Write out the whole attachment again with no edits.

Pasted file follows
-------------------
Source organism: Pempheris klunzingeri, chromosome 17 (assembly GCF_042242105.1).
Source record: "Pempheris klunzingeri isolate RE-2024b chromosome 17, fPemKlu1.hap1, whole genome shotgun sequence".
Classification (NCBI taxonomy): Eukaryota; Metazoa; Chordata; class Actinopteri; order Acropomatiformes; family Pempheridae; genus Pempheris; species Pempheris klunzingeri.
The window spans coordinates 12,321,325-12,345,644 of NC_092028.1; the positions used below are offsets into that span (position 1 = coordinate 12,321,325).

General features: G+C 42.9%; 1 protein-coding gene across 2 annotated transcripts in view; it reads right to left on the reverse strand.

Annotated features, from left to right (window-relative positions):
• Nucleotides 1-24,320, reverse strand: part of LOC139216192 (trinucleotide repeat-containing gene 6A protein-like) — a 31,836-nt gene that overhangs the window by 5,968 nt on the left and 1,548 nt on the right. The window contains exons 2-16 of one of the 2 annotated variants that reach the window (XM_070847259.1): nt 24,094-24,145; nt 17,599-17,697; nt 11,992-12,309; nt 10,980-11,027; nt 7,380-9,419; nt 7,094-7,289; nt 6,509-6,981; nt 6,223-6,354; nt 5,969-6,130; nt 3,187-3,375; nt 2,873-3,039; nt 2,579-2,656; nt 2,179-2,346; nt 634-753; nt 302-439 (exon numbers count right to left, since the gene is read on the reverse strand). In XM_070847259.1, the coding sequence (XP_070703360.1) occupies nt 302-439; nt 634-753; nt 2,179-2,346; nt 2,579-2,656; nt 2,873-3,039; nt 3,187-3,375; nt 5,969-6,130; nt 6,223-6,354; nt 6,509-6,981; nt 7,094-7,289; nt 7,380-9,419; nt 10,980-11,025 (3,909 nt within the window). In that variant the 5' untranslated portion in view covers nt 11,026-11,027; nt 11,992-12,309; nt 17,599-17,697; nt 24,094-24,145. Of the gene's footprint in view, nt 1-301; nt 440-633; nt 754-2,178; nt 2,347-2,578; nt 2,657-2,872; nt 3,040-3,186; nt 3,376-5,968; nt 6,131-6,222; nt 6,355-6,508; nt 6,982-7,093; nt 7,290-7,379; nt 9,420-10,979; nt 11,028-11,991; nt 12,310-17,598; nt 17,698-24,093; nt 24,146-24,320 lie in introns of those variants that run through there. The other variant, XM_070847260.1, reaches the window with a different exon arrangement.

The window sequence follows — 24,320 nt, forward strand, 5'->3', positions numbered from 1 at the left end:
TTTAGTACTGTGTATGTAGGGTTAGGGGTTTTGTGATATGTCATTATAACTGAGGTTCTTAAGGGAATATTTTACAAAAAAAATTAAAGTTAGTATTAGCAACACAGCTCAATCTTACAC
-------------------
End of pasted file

Source organism: Pempheris klunzingeri, chromosome 17 (assembly GCF_042242105.1).
Source record: "Pempheris klunzingeri isolate RE-2024b chromosome 17, fPemKlu1.hap1, whole genome shotgun sequence".
Classification (NCBI taxonomy): Eukaryota; Metazoa; Chordata; class Actinopteri; order Acropomatiformes; family Pempheridae; genus Pempheris; species Pempheris klunzingeri.
The window spans coordinates 12,321,325-12,345,644 of NC_092028.1; the positions used below are offsets into that span (position 1 = coordinate 12,321,325).

General features: G+C 42.9%; 1 protein-coding gene across 2 annotated transcripts in view; it reads right to left on the reverse strand.

Annotated features, from left to right (window-relative positions):
• Nucleotides 1-24,320, reverse strand: part of LOC139216192 (trinucleotide repeat-containing gene 6A protein-like) — a 31,836-nt gene that overhangs the window by 5,968 nt on the left and 1,548 nt on the right. The window contains exons 2-16 of one of the 2 annotated variants that reach the window (XM_070847259.1): nt 24,094-24,145; nt 17,599-17,697; nt 11,992-12,309; nt 10,980-11,027; nt 7,380-9,419; nt 7,094-7,289; nt 6,509-6,981; nt 6,223-6,354; nt 5,969-6,130; nt 3,187-3,375; nt 2,873-3,039; nt 2,579-2,656; nt 2,179-2,346; nt 634-753; nt 302-439 (exon numbers count right to left, since the gene is read on the reverse strand). In XM_070847259.1, the coding sequence (XP_070703360.1) occupies nt 302-439; nt 634-753; nt 2,179-2,346; nt 2,579-2,656; nt 2,873-3,039; nt 3,187-3,375; nt 5,969-6,130; nt 6,223-6,354; nt 6,509-6,981; nt 7,094-7,289; nt 7,380-9,419; nt 10,980-11,025 (3,909 nt within the window). In that variant the 5' untranslated portion in view covers nt 11,026-11,027; nt 11,992-12,309; nt 17,599-17,697; nt 24,094-24,145. Of the gene's footprint in view, nt 1-301; nt 440-633; nt 754-2,178; nt 2,347-2,578; nt 2,657-2,872; nt 3,040-3,186; nt 3,376-5,968; nt 6,131-6,222; nt 6,355-6,508; nt 6,982-7,093; nt 7,290-7,379; nt 9,420-10,979; nt 11,028-11,991; nt 12,310-17,598; nt 17,698-24,093; nt 24,146-24,320 lie in introns of those variants that run through there. The other variant, XM_070847260.1, reaches the window with a different exon arrangement.

The window sequence follows — 24,320 nt, forward strand, 5'->3', positions numbered from 1 at the left end:
TTTAGTACTGTGTATGTAGGGTTAGGGGTTTTGTGATATGTCATTATAACTGAGGTTCTTAAGGGAATATTTTACAAAAAAAATTAAAGTTAGTATTAGCAACACAGCTCAATCTTACAC